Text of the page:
r = p.map_async(main1, d.values()) does this:
d.values() - that's
main1(item) for each item in that list on a worker from the pool
3) Gather the results from those calls into a list -
[1, 1] - because that's what
4) Assign that list to
So it does exactly what the builtin function
map() does, but in a parallelized way.
This means, your dict
d never makes it into any of the worker processes, because it's not a reference to
d that's passed to
map_async, and therefore
And even if you would pass in a reference to
d - it wouldn't work for the reasons explained by @Roland Smith.
The point is: You shouldn't modify the dictionary in the first place. It's not even very good style in conventional programming for functions to modify their arguments, even if they can. For parallel programming it's absolutely crucial to follow a functional programming style, which in this context means:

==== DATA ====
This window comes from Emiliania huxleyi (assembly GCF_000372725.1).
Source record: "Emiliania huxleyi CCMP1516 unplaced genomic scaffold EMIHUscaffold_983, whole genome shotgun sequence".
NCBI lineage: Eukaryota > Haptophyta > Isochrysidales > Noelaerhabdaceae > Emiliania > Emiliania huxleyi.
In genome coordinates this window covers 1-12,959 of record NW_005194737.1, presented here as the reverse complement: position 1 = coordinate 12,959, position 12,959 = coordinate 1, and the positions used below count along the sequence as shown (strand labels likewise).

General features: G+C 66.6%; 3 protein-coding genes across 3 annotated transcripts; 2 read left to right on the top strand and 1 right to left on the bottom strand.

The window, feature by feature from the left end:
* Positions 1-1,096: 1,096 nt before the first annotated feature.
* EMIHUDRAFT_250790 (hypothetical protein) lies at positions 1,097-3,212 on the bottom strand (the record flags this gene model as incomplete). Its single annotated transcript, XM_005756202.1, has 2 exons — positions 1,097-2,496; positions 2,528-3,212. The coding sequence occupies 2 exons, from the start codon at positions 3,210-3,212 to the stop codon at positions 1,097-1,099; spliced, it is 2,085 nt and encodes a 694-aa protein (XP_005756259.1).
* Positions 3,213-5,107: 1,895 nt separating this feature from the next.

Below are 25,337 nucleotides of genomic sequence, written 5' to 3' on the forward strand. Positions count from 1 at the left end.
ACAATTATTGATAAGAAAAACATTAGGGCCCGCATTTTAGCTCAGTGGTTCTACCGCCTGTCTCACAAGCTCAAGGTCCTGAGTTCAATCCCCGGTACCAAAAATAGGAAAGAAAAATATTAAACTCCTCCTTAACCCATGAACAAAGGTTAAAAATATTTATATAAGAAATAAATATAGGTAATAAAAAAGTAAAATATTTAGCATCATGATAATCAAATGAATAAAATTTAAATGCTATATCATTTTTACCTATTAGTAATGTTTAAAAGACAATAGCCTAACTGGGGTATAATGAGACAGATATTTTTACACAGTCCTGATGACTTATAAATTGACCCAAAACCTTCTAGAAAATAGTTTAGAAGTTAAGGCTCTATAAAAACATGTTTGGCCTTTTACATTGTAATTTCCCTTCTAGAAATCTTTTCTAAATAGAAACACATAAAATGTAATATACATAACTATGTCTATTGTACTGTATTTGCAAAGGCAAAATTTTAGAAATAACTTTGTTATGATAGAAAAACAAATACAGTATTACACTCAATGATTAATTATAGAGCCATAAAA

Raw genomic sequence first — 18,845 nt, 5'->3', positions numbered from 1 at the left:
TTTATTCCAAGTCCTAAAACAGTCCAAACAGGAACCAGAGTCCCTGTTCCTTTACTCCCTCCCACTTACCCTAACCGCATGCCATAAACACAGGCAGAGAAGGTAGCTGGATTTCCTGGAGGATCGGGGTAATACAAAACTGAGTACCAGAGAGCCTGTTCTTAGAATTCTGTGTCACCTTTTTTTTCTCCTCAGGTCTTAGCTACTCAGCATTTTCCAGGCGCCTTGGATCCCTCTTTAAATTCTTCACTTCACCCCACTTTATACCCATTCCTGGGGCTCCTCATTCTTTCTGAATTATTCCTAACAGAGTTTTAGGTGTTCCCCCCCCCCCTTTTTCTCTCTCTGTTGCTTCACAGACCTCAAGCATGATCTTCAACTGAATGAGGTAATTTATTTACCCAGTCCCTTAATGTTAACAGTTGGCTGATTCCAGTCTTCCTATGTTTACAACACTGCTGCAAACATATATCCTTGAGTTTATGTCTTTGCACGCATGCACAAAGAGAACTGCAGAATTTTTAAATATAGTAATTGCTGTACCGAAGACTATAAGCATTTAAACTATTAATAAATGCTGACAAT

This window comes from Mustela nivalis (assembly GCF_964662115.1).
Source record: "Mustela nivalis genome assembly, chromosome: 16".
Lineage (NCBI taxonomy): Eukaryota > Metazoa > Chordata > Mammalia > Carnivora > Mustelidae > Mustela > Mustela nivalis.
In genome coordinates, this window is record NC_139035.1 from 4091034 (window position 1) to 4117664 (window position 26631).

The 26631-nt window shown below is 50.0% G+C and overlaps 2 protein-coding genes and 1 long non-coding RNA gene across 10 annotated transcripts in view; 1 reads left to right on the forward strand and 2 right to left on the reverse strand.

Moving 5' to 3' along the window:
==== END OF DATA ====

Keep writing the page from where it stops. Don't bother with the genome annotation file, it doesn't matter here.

Functions should do the computation on their input, and return a result that is further processed.
The functions map and reduce are very common in functional programming, and combined together they form a pattern that is suited very well for distributed computing. From the Wikipedia article on MapReduce:
"Map" step: The master node takes the input, divides it into smaller
sub-problems, and distributes them to worker nodes. A worker node may
do this again in turn, leading to a multi-level tree structure. The
worker node processes the smaller problem, and passes the answer back
to its master node.
"Reduce" step: The master node then collects the answers to all the
sub-problems and combines them in some way to form the output – the
answer to the problem it was originally trying to solve.
So in order to effectively parallelize your program it helps to try to think of your problem in terms of those functions.
For a very concrete example, see the Article The Trouble With Multicore in IEEE Spectrum. It describes a method of parallelizing the computation of PI that could easily be implemented with map/reduce.